Pest Alert – Eastern Tent Caterpillar

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Eastern Tent Caterpillar

Every Spring, cherries, oaks and many other trees are attacked by a web forming caterpillar. Eastern tent caterpillars are active in spring. They emerge at about the same time new leaves appear in cherry, apple and other host trees.

The caterpillars build their nests in the crotches of branches in many types of trees. They don’t feed inside the nests, but congregate there during the day and in rainy weather. During the night, the moth larvae strip the leaves from branches within a several feet of their nests.

Eastern Tent Caterpillar

Wherever the larvae crawl, they leave a fine thread of silk behind. After a few days, you can easily see silken pathways from the webs to the first good feeding site.

When the caterpillars mature after four to six weeks, they scatter, spin cocoons and pupate. They emerge as reddish-brown moths, which deposit hundreds of eggs in masses. The little wads of eggs will stick around through the summer, fall and winter. About nine months later, they’ll hatch into tiny larvae that will pitch their tents in the trees again.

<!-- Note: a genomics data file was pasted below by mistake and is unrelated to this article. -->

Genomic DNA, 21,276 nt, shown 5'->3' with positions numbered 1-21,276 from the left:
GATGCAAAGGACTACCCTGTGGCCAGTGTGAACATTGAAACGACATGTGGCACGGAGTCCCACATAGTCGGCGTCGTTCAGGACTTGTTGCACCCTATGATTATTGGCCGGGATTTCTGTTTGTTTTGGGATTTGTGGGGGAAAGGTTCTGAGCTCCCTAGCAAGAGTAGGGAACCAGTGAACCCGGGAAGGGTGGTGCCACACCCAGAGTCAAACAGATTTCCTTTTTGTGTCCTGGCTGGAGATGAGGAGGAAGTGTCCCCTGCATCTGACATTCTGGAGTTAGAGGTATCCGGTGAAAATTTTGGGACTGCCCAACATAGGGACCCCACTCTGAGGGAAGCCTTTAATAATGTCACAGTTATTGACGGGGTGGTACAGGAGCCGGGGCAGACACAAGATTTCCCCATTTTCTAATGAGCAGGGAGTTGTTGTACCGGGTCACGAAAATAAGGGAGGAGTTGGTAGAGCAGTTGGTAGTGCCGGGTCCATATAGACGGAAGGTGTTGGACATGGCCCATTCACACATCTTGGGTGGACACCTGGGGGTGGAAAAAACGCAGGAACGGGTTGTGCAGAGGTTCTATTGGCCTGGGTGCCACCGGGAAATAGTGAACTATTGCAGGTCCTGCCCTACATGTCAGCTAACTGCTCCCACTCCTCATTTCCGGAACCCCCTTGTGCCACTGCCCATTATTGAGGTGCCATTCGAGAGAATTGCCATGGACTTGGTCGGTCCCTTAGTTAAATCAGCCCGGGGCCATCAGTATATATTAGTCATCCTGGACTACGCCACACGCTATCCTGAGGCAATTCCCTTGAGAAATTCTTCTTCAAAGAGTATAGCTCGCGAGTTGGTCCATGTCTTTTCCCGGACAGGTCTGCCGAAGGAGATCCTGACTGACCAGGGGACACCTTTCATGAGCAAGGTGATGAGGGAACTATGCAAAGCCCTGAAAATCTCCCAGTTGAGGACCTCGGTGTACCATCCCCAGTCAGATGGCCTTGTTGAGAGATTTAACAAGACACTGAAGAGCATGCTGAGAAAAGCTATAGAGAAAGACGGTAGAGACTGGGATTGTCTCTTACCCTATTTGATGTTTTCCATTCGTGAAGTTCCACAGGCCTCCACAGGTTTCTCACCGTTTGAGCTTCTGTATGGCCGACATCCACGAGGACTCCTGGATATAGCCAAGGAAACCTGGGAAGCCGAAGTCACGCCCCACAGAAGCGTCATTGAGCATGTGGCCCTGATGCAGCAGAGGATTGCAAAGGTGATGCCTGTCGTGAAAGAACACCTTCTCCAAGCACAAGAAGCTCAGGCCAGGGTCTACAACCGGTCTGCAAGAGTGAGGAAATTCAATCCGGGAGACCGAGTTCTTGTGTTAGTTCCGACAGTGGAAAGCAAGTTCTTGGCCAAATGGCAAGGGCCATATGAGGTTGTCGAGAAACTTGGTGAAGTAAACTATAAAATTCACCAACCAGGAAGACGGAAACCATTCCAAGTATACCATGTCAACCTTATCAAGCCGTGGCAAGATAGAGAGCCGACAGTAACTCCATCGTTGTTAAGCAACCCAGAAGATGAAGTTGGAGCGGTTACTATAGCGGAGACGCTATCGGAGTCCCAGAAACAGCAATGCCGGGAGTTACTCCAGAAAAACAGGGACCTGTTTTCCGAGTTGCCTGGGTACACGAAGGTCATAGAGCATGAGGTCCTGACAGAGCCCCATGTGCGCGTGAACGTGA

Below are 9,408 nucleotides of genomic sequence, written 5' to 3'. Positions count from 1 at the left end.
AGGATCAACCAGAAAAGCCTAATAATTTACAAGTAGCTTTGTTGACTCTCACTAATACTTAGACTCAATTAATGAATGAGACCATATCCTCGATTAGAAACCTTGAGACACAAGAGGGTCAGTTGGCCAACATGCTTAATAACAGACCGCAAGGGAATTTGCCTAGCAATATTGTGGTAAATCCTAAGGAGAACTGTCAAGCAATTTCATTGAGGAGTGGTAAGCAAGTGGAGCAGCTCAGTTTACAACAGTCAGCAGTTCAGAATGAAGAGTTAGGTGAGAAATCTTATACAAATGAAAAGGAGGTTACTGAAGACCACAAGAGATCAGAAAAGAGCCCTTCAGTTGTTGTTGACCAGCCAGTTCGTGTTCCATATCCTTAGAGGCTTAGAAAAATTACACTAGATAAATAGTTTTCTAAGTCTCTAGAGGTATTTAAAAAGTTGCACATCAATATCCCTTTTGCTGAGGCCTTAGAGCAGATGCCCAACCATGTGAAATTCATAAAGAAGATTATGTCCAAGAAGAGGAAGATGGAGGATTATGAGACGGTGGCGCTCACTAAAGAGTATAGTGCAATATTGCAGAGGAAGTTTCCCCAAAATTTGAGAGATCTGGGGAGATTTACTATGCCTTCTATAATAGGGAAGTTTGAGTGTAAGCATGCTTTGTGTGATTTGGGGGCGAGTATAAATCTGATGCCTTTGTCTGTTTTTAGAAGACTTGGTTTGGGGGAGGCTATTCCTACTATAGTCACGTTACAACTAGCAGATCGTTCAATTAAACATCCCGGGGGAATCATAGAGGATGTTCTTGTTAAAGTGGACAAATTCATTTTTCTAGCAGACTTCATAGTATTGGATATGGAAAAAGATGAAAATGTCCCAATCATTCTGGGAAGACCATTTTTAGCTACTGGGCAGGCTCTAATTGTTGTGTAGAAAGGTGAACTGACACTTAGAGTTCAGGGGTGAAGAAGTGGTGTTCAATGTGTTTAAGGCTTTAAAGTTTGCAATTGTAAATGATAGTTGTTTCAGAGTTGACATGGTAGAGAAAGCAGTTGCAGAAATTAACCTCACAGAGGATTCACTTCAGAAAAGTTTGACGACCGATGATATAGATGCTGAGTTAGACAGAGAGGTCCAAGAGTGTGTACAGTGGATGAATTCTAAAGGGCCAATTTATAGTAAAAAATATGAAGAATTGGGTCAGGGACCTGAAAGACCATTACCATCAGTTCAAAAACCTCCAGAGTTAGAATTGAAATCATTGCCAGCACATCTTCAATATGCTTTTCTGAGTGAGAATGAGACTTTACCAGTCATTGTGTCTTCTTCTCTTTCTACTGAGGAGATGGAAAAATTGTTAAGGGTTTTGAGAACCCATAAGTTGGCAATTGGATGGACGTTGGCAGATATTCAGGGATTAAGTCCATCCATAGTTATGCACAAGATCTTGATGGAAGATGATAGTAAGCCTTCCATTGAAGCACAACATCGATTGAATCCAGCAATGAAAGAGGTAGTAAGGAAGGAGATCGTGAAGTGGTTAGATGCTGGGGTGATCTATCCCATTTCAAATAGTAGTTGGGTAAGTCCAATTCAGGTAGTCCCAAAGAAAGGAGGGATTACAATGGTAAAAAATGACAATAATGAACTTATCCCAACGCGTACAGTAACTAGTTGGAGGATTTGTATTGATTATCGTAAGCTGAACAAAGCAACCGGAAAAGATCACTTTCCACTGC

These insects defoliate trees, stripping all the leaves off some trees.


Since they are in the crotches of limbs, it is difficult if not impossible to prune these critters out. If you can reach the nest, break it open using a stick so that the birds can eat the caterpillars. Insecticides are sometimes the only option. Bt is a biological product that is effective at eliminating the insects.

Eastern Tent Caterpillar Nest in a treeeastern tent caterpillar eastern tent caterpillar